Error Treatment Sequence in Classrooms with Native English and Non-Native English Teachers

Sen Zhang, Monta Chatupote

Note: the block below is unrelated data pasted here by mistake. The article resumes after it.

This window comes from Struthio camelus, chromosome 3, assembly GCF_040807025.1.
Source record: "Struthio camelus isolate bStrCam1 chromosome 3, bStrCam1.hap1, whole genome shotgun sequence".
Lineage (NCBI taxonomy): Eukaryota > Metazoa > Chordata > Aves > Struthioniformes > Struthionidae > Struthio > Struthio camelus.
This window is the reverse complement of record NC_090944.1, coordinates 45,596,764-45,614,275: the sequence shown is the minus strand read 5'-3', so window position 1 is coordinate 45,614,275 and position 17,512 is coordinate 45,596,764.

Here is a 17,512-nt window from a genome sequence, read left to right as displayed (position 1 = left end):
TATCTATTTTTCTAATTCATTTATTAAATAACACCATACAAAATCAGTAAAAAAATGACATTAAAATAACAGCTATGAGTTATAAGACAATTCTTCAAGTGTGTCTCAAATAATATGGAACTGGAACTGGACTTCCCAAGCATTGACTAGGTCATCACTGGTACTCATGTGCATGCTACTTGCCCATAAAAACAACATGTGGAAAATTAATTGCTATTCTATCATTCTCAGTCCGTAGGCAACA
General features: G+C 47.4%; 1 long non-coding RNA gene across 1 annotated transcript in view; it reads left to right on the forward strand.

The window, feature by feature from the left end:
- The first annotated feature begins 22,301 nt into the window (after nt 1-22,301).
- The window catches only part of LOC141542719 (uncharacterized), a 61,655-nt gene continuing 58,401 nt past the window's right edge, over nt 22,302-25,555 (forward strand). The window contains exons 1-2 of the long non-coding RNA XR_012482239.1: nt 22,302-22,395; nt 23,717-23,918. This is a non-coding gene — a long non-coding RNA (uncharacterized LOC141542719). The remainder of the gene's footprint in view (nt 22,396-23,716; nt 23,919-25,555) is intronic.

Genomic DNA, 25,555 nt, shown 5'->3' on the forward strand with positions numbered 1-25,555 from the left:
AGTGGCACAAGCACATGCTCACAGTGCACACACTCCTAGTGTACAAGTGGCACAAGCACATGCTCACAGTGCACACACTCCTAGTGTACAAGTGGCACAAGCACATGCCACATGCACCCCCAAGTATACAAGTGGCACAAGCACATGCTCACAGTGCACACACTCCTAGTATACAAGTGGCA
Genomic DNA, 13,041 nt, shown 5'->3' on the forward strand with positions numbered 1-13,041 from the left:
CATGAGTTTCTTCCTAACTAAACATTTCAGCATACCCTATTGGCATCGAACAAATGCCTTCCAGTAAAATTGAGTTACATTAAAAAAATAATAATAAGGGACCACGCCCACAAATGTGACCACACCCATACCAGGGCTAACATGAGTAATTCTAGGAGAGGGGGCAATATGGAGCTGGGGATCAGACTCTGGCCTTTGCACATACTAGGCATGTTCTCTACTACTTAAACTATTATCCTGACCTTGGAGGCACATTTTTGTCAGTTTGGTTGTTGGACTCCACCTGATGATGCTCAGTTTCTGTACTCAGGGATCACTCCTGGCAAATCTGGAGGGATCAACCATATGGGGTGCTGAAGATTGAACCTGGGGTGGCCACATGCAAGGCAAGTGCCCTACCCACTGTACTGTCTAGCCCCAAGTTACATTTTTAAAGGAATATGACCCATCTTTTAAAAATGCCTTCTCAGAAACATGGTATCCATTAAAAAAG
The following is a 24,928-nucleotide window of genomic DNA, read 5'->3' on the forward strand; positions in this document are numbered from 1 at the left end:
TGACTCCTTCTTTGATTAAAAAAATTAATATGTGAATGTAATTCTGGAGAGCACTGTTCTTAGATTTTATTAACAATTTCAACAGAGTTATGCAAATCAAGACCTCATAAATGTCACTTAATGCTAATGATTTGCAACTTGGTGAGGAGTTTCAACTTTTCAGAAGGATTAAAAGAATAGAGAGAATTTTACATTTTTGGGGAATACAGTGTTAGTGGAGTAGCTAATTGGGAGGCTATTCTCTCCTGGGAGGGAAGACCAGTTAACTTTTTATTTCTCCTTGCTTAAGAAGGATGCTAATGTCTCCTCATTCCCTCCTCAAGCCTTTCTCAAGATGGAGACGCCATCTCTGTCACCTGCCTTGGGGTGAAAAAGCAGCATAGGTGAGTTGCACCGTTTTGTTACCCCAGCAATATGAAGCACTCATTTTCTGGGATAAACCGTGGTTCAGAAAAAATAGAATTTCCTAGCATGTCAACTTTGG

This research aimed to study the error treatment sequences, namely, learner error and teacher feedback in 4 classrooms taught by 2 native English speaking and 2 non-native English speaking teachers respectively. 12.3 hours of classroom interactions were analyzed using the correction analytic model comprising teacher feedback, student uptake and student repair. Results showed that error treatment sequences including recast tended to lead to high rate of students’ no response in both Native and Non-Native teachers’ classes; while those consisting of elicitation, clarification and repetition, seemed to be more effective as could be seen in high rate of students’ self-repairs in both types of classrooms; and the error treatment sequence linked by explicit correction generated more repairs in Non-Native teachers’ class. All these results may suggest that both Native and Non-Native teachers should avoid producing error treatment sequences including recast and try to initiate the sequences containing elicitation, clarification or repetition in order to trigger student repairs effectively.

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